Developed by the startup Boom Technology, the 22-meter XB-1 aircraft, which is capable of moving faster than sound, has successfully passed the key stages of preparation for its historic debut in the air. The XB-1 demonstration aircraft has been moved from its hangar in Centennial, Colorado, to the Mojave Aerospace Port in California and is preparing for an early takeoff. The XB-1 also received an experimental certificate of airworthiness from the US Federal Aviation Administration (FAA).
“The recent progress made toward XB-1’s first flight reflects the team’s collective efforts to build and safely fly the world’s first independently developed supersonic jet,” said the founder and CEO of Boom Supersonic, Blake Scholl.
Result of 60 years of aviation technology development
The XB-1 aircraft is designed to reach a speed of Mach 2.2, which is twice the speed of sound. It is about 2700 km/h. For example, the US McDonnell Douglas F-15 Eagle fighter is capable of developing such a speed.
The first flight would take place over the Mojave Desert in the same airspace where Chuck Yeager broke the sound barrier for the first time in October 1947 on an experimental Bell X-1 aircraft.
Boom also received letters of approval to use the airspace over the Mojave Desert for the XB-1, allowing chief test pilot Bill “Doc” Shoemaker and test pilot Tristan “Gepetto” Brandenburg to control the supersonic aircraft during a test flight. Both Boom’s test pilots spent hundreds of hours on simulators and a T-38 training aircraft, which helped them prepare for this significant flight.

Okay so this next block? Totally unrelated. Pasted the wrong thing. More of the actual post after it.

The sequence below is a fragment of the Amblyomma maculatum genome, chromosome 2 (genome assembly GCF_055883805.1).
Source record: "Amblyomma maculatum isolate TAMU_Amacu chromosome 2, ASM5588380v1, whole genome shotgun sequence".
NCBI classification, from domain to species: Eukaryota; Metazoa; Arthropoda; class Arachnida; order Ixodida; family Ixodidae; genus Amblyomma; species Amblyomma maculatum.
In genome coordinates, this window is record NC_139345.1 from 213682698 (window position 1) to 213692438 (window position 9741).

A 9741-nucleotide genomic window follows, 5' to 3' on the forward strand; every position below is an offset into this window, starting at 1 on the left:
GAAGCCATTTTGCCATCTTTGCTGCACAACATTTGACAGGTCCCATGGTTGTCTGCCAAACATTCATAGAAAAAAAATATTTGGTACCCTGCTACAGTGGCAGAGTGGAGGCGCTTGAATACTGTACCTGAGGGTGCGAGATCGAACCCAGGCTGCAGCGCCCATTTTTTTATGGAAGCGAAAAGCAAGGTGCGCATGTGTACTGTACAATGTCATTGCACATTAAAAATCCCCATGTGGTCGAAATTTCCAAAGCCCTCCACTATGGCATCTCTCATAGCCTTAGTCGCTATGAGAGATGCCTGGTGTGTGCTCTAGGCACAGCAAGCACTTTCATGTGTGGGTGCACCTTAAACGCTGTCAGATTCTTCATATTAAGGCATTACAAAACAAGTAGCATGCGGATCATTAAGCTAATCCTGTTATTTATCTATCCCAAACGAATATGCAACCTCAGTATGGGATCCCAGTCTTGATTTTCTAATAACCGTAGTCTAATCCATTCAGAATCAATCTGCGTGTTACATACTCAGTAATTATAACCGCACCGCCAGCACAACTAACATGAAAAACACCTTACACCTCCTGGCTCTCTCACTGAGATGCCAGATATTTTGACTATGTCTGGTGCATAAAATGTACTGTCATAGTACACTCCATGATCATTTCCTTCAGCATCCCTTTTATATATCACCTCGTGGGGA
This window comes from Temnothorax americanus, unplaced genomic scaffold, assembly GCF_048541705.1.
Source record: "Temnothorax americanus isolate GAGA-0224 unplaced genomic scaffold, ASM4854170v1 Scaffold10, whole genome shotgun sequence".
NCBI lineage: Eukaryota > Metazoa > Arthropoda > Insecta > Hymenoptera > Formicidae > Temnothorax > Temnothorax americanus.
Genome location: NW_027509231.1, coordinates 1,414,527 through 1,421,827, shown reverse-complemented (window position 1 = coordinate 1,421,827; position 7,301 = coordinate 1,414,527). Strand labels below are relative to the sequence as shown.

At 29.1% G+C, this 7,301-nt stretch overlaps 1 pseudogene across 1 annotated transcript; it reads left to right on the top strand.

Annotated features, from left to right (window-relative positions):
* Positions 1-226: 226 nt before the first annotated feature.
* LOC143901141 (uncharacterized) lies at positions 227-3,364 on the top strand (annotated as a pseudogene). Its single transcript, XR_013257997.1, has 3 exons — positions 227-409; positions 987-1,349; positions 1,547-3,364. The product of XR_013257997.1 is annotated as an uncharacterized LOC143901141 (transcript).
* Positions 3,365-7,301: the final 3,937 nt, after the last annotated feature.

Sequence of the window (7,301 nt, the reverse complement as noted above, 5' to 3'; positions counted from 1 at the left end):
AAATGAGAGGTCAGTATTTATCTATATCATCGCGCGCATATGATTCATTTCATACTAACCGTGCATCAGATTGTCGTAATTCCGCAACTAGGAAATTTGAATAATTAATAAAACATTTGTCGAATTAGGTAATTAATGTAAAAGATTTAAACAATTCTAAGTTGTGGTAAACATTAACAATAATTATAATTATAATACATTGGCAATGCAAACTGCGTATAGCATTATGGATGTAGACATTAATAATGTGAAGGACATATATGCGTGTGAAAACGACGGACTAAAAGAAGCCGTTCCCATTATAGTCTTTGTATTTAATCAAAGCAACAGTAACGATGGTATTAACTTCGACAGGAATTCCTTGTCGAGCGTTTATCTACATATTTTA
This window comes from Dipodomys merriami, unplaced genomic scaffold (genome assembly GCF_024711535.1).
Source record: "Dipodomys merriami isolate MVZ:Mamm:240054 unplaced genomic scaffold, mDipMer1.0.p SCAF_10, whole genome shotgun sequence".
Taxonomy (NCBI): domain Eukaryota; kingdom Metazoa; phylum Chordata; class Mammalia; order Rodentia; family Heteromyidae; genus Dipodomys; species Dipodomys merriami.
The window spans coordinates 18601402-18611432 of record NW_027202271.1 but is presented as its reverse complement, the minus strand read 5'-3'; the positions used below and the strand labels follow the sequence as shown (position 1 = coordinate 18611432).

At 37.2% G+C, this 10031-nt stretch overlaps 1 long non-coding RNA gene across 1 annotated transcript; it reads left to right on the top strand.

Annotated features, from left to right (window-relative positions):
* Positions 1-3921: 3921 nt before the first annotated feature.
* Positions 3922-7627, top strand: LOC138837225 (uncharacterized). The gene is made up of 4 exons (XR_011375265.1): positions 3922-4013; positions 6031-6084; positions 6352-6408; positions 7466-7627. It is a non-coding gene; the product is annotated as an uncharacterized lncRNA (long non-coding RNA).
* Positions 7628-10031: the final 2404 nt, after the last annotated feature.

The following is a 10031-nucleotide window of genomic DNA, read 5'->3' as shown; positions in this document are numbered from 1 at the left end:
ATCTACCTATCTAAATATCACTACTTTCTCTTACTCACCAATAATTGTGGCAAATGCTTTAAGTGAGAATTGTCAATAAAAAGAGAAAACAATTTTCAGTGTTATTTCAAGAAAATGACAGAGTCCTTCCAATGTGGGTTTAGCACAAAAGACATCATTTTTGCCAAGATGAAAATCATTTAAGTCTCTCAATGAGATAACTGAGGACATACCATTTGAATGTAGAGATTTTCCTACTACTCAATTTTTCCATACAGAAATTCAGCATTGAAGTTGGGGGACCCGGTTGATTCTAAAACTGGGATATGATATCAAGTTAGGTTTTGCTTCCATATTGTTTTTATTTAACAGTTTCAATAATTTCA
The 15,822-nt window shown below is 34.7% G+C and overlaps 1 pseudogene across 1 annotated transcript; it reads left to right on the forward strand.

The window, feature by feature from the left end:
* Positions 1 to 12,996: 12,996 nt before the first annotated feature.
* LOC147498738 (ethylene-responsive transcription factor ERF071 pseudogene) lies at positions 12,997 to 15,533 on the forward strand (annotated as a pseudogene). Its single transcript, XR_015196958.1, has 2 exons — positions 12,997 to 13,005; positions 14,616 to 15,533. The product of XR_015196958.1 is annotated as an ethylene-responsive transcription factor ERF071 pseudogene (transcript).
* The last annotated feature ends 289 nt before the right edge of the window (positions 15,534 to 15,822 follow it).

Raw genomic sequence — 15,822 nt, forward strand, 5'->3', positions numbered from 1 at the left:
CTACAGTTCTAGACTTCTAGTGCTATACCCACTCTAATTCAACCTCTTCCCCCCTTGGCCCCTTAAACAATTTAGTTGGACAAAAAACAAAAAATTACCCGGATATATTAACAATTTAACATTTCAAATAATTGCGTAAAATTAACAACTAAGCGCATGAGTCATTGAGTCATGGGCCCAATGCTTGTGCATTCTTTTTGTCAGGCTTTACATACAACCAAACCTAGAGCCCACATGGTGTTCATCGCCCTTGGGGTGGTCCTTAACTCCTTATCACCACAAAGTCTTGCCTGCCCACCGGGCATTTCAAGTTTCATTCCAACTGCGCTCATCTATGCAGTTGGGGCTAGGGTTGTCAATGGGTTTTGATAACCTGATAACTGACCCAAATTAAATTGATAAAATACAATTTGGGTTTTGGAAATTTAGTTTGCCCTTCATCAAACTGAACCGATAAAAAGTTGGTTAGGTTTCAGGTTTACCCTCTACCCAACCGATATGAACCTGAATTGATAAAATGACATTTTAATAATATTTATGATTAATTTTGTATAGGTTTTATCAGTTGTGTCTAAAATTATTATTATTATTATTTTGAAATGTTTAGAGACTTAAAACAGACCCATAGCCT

Boom emphasizes that they have combined 60 years of aviation technology, including advances in carbon fiber composites and advanced avionics, to create a carbon composite body and titanium fuselage of the XB-1.
The XB-1 has a modified delta wing. This design not only makes it possible to reach speeds above Mach 2, but also guarantees a safe takeoff and landing. According to Boom, the XB-1 is equipped with three General Electric J85 engines, which provide the aircraft with a total thrust of up to 5579 kg.
The XB-1 is an important prerequisite for the implementation of Boom’s plan to create a commercial airliner called Overture, which, according to Scholl, can make supersonic flights standard. If the XB-1 tests are successful, Boom plans to release the Overture aircraft in 2026, and the first flight is scheduled no earlier than 2027.
Overture would be the heir to the last commercial supersonic Concorde aircraft, which was operated from 1969 to 2003. The Overture will have a length of 61 meters and will be able to reach a cruising speed of Mach 1.7, which is 20% faster than the speed of modern commercial aircraft over land and twice as fast over water. Overture will also run on 100% environmentally friendly aviation fuel, Boom reports.
According to the company, when the aircraft is put into operation, it will be able to cover the distance between New York and Rome in just 4 hours and 45 minutes, which is a significant reduction compared to the current 8 hours. Also, the journey between San Francisco and Seoul will take only a little more than 8 hours, instead of the usual more than 12 hours.
Earlier we reported on how NASA and Boeing presented the X-66A aircraft.
According to Space
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